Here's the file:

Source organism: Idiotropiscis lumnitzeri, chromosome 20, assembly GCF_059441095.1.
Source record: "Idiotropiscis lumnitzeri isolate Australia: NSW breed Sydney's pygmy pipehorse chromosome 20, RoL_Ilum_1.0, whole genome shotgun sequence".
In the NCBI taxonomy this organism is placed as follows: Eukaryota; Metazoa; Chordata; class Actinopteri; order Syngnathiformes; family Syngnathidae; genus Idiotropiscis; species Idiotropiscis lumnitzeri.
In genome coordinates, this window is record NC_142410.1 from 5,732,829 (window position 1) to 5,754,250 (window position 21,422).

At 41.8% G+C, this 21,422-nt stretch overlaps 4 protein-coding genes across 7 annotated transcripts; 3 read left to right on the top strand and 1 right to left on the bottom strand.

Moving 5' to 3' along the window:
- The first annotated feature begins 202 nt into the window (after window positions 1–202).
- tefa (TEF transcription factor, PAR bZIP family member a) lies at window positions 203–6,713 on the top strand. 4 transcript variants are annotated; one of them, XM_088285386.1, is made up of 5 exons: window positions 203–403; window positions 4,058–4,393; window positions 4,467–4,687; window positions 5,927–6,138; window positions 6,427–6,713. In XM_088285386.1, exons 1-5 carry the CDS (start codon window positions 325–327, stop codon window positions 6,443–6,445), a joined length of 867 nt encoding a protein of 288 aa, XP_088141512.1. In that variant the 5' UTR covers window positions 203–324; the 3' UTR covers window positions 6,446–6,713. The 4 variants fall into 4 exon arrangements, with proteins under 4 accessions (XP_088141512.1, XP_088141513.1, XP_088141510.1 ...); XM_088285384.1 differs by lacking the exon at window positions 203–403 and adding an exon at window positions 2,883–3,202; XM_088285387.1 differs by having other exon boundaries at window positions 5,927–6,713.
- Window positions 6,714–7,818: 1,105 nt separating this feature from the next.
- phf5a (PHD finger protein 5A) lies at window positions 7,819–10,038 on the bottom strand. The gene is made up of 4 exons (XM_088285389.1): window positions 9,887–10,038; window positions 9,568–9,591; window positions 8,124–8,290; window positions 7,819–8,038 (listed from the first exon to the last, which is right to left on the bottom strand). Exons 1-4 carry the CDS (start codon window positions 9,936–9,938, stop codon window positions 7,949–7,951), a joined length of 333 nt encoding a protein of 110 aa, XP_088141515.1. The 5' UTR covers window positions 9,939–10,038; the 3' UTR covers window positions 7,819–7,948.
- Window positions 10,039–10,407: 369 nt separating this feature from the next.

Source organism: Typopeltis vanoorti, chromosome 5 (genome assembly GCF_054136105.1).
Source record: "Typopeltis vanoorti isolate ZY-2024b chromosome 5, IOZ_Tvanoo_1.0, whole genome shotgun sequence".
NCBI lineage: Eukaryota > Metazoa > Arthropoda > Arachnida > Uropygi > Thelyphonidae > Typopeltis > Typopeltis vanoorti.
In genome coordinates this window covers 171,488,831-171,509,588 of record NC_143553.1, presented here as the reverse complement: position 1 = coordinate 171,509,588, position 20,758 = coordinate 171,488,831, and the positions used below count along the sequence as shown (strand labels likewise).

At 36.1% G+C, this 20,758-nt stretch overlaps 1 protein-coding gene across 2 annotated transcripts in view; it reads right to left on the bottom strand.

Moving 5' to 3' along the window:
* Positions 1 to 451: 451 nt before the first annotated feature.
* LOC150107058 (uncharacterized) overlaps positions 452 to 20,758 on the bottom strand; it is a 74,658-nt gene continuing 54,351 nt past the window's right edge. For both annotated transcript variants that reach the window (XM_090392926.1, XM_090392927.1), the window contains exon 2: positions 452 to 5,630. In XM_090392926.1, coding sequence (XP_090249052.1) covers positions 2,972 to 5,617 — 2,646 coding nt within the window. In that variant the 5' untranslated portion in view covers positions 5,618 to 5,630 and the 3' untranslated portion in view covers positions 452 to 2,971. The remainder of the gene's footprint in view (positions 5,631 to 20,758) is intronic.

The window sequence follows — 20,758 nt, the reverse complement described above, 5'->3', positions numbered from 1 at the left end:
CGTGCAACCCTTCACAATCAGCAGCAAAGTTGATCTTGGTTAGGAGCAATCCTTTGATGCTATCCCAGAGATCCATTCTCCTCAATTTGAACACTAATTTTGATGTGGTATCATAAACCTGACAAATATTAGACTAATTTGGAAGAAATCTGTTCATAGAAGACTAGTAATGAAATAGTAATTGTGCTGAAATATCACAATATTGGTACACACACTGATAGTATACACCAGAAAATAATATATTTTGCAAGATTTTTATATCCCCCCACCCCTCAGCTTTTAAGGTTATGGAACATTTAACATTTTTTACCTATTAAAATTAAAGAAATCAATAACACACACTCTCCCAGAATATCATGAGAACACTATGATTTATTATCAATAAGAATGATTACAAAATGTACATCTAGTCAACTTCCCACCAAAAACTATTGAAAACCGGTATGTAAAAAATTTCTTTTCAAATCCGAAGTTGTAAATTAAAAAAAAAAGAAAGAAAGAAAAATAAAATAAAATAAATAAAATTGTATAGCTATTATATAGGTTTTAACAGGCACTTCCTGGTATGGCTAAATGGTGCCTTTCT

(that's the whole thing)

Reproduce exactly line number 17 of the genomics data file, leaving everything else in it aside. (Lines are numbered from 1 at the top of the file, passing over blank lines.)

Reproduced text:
Moving 5' to 3' along the window: